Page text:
Skip Headers
Oracle® Java Micro Edition Software Development Kit Developer's Guide
Release 3.4 for Eclipse on Windows
  Go To Table Of Contents
Go To Index


3 Platforms

This chapter describes the Oracle Java ME SDK technology platforms, also called stacks. They are: CLDC with MIDP and IMP-NG, as discussed in "Emulation Platforms."

A project runs on a particular emulation platform. The Device Manager determines whether a device is appropriate for your project based on the platform, the APIs your application uses, and a set of device properties. If you run an application and an appropriate emulator or device is currently running, the SDK automatically installs and runs your application in the current device so that you do not have to launch the emulator repeatedly.

3.1 Emulation Platforms

An emulator simulates the execution of an application on one or more target devices. An emulation platform enables you to understand the user experience for an application and test basic portability. For example, a platform enables you to run applications on several sample devices with different features, such as screen size, keyboard, runtime profile and other characteristics.

Oracle Java ME SDK provides the following emulation platforms:

All platforms include predefined devices with different screen sizes, runtime profiles, and input methods.

See "CLDC with MIDP," and "IMP-NG."

3.1.1 CLDC with MIDP

CLDC/MIDP applications conform to the following specifications:

CLDC/MIDP applications are targeted for devices that typically have the following capabilities:

  • A 16-bit or 32-bit processor with a clock speed of 16MHz or higher

  • At least 160 KB of non-volatile memory allocated for the CLDC libraries and virtual machine

  • At least 192 KB of total memory available for the Java platform

  • Low power consumption, often operating on battery power

  • Connectivity to some kind of network, often with a wireless, intermittent connection and limited bandwidth

Typical devices might be cellular phones, pagers, low-end personal organizers, and machine-to-machine equipment. In addition, CLDC can also be deployed in home appliances, TV set-top boxes, and point-of-sale terminals.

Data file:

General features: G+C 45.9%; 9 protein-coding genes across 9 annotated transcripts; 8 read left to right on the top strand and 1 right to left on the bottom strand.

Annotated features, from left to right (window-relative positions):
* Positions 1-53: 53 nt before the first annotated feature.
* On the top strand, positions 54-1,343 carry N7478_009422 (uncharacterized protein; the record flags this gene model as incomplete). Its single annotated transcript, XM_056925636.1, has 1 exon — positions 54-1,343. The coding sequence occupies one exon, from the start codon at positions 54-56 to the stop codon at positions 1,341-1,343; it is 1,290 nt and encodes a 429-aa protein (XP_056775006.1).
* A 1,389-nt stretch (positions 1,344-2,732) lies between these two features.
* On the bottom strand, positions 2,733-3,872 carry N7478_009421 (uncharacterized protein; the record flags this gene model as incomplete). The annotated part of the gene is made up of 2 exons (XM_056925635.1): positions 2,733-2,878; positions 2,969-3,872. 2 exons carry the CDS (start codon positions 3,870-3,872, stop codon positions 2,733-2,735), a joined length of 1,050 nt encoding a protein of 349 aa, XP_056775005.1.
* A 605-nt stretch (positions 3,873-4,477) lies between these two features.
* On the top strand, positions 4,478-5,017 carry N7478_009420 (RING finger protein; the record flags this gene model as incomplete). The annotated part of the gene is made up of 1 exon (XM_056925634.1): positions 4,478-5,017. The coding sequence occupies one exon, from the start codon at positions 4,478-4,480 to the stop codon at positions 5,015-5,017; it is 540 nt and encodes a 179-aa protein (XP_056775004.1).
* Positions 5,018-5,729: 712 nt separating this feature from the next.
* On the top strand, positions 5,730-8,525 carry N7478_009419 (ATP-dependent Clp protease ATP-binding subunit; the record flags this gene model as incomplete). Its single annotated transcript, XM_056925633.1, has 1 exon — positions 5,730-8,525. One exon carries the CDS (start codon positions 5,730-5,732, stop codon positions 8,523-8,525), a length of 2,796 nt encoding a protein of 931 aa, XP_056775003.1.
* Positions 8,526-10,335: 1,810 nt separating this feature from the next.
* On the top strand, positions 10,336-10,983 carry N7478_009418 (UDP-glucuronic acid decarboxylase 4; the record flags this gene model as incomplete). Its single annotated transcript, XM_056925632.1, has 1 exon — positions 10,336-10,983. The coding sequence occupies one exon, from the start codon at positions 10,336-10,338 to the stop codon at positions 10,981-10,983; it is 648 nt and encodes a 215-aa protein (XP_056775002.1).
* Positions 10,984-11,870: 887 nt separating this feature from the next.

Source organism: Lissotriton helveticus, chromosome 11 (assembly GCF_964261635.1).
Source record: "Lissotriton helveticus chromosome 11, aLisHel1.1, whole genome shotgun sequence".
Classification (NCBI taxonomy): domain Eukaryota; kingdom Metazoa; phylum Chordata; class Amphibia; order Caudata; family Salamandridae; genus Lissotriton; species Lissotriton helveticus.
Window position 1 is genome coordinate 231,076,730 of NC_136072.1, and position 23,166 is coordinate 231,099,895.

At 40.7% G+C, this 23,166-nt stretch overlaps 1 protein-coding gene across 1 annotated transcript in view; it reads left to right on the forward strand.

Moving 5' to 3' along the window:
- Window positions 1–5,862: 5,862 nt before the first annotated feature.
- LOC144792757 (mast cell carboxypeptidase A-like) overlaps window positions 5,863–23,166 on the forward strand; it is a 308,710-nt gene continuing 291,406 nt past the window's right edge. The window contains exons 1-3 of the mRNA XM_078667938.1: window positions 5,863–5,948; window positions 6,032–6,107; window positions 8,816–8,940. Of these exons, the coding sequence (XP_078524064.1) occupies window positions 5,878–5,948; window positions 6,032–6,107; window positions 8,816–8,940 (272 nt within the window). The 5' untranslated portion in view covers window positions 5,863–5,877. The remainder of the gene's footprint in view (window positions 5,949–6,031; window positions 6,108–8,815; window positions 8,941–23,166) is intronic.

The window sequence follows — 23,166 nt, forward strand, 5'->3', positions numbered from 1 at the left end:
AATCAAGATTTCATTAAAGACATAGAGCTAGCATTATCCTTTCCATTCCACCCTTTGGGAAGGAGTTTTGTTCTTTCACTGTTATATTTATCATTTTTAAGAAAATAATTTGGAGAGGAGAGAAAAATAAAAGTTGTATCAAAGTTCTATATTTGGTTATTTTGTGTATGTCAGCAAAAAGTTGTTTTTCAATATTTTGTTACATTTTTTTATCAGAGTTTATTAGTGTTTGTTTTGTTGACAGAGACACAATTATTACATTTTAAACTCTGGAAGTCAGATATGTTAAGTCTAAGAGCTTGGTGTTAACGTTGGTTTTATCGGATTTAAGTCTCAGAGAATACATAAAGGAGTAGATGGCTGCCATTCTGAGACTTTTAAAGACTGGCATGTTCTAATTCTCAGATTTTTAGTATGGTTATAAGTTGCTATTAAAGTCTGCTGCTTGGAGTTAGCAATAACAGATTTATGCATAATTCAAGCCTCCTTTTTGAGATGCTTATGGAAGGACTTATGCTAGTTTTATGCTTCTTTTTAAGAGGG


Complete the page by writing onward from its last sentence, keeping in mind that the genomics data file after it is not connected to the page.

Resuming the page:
The SDK provides two default emulators to support CLDC:

  • ClamshellJavaMEPhone1

    A flip phone with a primary display and a secondary display.

  • JavaMEPhone1 and JavaMEPhone2

    A flat touch screen device.

These devices support CLDC 1.1, MIDP 2.1, and optional packages for JSRs 75, 82, 135, 172, 177, 179, 184, 205, 211, 226, 234, 239, 256, 257, and 280.

See Chapter 4, "Using Sample Projects" and Chapter 6, "Working With Devices."

3.1.2 IMP-NG

JSR 228 describes the Information Module Profile - Next Generation, referred to as IMP-NG. This JSR extends and enhances JSR 195: Information Module Profile.

The IMP-NG implementation depends upon CLDC 1.1. It is a strict subset of MIDP 2.1 that excludes MIDP 2.1 graphical display capabilities, resulting in a smaller footprint appropriate for Information Modules (IMs). Potential devices for CLDC with IMP-NG might be modems, home electronics devices, or industrial metering devices.

An IMP-NG application is an IMlet, and multiple IMlets in a single JAR file form an IMlet suite. When creating an IMlet project you follow the same process that you use to create a Java ME Mobile Application project and select an IMP-NG device. The device selection determines the supported JSRs.

The IMP-NG stack supports the following JCP APIs: JSRs 75, 120, 172, 177, 179, 257, and 280. In addition, Oracle provides APIs to support IMP-NG development, as described in "Oracle APIs."

The Oracle Java ME SDK implementation provides IMP-NG emulation, on-device tooling connectivity to external devices, and Attention (AT) Command support. The SDK emulator supports IMP-NG with IMPNGDevice1 and IMPNGDevice2 skins and provides simple interfaces for Inter-Integrated Circuit (I2C), Serial Peripheral Interface (SPI), General Purpose Input/Output (GPIO), and Memory-mapped I/O (MMIO) buses. The emulator's external event generator provides a way for you to inject calls to emulate AT Commands, alter basic pin and port information for GPIO, and memory block values.

See "Running IMP-NG Sample Projects."